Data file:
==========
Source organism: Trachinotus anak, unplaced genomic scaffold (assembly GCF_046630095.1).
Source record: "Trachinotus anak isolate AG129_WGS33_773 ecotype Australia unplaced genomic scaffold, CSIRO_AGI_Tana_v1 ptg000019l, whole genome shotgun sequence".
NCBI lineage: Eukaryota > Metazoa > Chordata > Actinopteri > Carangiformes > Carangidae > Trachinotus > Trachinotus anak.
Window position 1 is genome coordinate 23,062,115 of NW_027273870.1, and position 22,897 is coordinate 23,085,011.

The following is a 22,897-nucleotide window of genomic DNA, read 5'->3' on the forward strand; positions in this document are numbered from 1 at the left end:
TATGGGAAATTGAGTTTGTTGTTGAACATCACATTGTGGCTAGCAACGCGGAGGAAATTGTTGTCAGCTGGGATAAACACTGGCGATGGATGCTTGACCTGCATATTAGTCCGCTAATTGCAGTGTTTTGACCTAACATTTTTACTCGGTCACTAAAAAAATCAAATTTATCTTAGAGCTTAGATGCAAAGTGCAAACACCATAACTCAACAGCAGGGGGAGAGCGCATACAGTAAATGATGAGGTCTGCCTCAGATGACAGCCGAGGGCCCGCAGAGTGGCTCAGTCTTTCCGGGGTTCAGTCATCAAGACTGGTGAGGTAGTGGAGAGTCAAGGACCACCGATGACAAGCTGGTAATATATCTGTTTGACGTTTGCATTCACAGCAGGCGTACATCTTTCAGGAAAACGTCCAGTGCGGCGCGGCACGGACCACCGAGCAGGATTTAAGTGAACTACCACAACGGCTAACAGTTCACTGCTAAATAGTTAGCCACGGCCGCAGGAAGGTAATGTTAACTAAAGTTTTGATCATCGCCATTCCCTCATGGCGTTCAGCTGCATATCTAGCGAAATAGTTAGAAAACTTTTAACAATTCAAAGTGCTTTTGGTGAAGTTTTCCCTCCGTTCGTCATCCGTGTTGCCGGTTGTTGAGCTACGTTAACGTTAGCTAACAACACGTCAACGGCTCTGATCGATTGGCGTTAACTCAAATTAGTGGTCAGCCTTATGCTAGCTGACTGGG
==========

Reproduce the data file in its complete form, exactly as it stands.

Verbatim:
Source organism: Trachinotus anak, unplaced genomic scaffold (assembly GCF_046630095.1).
Source record: "Trachinotus anak isolate AG129_WGS33_773 ecotype Australia unplaced genomic scaffold, CSIRO_AGI_Tana_v1 ptg000019l, whole genome shotgun sequence".
NCBI lineage: Eukaryota > Metazoa > Chordata > Actinopteri > Carangiformes > Carangidae > Trachinotus > Trachinotus anak.
Window position 1 is genome coordinate 23,062,115 of NW_027273870.1, and position 22,897 is coordinate 23,085,011.

The following is a 22,897-nucleotide window of genomic DNA, read 5'->3' on the forward strand; positions in this document are numbered from 1 at the left end:
TATGGGAAATTGAGTTTGTTGTTGAACATCACATTGTGGCTAGCAACGCGGAGGAAATTGTTGTCAGCTGGGATAAACACTGGCGATGGATGCTTGACCTGCATATTAGTCCGCTAATTGCAGTGTTTTGACCTAACATTTTTACTCGGTCACTAAAAAAATCAAATTTATCTTAGAGCTTAGATGCAAAGTGCAAACACCATAACTCAACAGCAGGGGGAGAGCGCATACAGTAAATGATGAGGTCTGCCTCAGATGACAGCCGAGGGCCCGCAGAGTGGCTCAGTCTTTCCGGGGTTCAGTCATCAAGACTGGTGAGGTAGTGGAGAGTCAAGGACCACCGATGACAAGCTGGTAATATATCTGTTTGACGTTTGCATTCACAGCAGGCGTACATCTTTCAGGAAAACGTCCAGTGCGGCGCGGCACGGACCACCGAGCAGGATTTAAGTGAACTACCACAACGGCTAACAGTTCACTGCTAAATAGTTAGCCACGGCCGCAGGAAGGTAATGTTAACTAAAGTTTTGATCATCGCCATTCCCTCATGGCGTTCAGCTGCATATCTAGCGAAATAGTTAGAAAACTTTTAACAATTCAAAGTGCTTTTGGTGAAGTTTTCCCTCCGTTCGTCATCCGTGTTGCCGGTTGTTGAGCTACGTTAACGTTAGCTAACAACACGTCAACGGCTCTGATCGATTGGCGTTAACTCAAATTAGTGGTCAGCCTTATGCTAGCTGACTGGG